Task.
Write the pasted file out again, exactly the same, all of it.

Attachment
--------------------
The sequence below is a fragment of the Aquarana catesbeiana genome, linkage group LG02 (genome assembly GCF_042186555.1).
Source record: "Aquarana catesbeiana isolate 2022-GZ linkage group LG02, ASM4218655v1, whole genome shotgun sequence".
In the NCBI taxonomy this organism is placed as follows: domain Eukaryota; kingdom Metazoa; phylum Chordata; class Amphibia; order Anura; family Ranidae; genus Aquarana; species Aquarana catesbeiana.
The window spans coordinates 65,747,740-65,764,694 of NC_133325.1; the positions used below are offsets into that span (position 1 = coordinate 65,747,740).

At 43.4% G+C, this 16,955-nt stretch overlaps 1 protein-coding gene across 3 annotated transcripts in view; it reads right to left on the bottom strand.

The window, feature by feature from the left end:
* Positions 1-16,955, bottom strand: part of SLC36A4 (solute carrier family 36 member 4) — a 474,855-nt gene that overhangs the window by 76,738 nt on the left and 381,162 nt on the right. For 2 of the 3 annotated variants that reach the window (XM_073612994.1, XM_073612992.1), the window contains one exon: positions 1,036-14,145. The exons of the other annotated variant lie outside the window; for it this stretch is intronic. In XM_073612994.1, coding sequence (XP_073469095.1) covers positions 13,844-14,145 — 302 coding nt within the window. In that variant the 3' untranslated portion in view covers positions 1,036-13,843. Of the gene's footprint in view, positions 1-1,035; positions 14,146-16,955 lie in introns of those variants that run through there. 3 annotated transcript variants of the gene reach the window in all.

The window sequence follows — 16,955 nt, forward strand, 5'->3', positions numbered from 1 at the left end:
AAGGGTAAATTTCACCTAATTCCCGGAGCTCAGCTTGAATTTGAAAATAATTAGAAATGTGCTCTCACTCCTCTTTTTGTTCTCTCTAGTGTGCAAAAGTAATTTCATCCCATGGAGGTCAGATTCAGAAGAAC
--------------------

The sequence below is a fragment of the Aquarana catesbeiana genome, linkage group LG02 (genome assembly GCF_042186555.1).
Source record: "Aquarana catesbeiana isolate 2022-GZ linkage group LG02, ASM4218655v1, whole genome shotgun sequence".
In the NCBI taxonomy this organism is placed as follows: domain Eukaryota; kingdom Metazoa; phylum Chordata; class Amphibia; order Anura; family Ranidae; genus Aquarana; species Aquarana catesbeiana.
The window spans coordinates 65,747,740-65,764,694 of NC_133325.1; the positions used below are offsets into that span (position 1 = coordinate 65,747,740).

At 43.4% G+C, this 16,955-nt stretch overlaps 1 protein-coding gene across 3 annotated transcripts in view; it reads right to left on the bottom strand.

The window, feature by feature from the left end:
* Positions 1-16,955, bottom strand: part of SLC36A4 (solute carrier family 36 member 4) — a 474,855-nt gene that overhangs the window by 76,738 nt on the left and 381,162 nt on the right. For 2 of the 3 annotated variants that reach the window (XM_073612994.1, XM_073612992.1), the window contains one exon: positions 1,036-14,145. The exons of the other annotated variant lie outside the window; for it this stretch is intronic. In XM_073612994.1, coding sequence (XP_073469095.1) covers positions 13,844-14,145 — 302 coding nt within the window. In that variant the 3' untranslated portion in view covers positions 1,036-13,843. Of the gene's footprint in view, positions 1-1,035; positions 14,146-16,955 lie in introns of those variants that run through there. 3 annotated transcript variants of the gene reach the window in all.

The window sequence follows — 16,955 nt, forward strand, 5'->3', positions numbered from 1 at the left end:
AAGGGTAAATTTCACCTAATTCCCGGAGCTCAGCTTGAATTTGAAAATAATTAGAAATGTGCTCTCACTCCTCTTTTTGTTCTCTCTAGTGTGCAAAAGTAATTTCATCCCATGGAGGTCAGATTCAGAAGAAC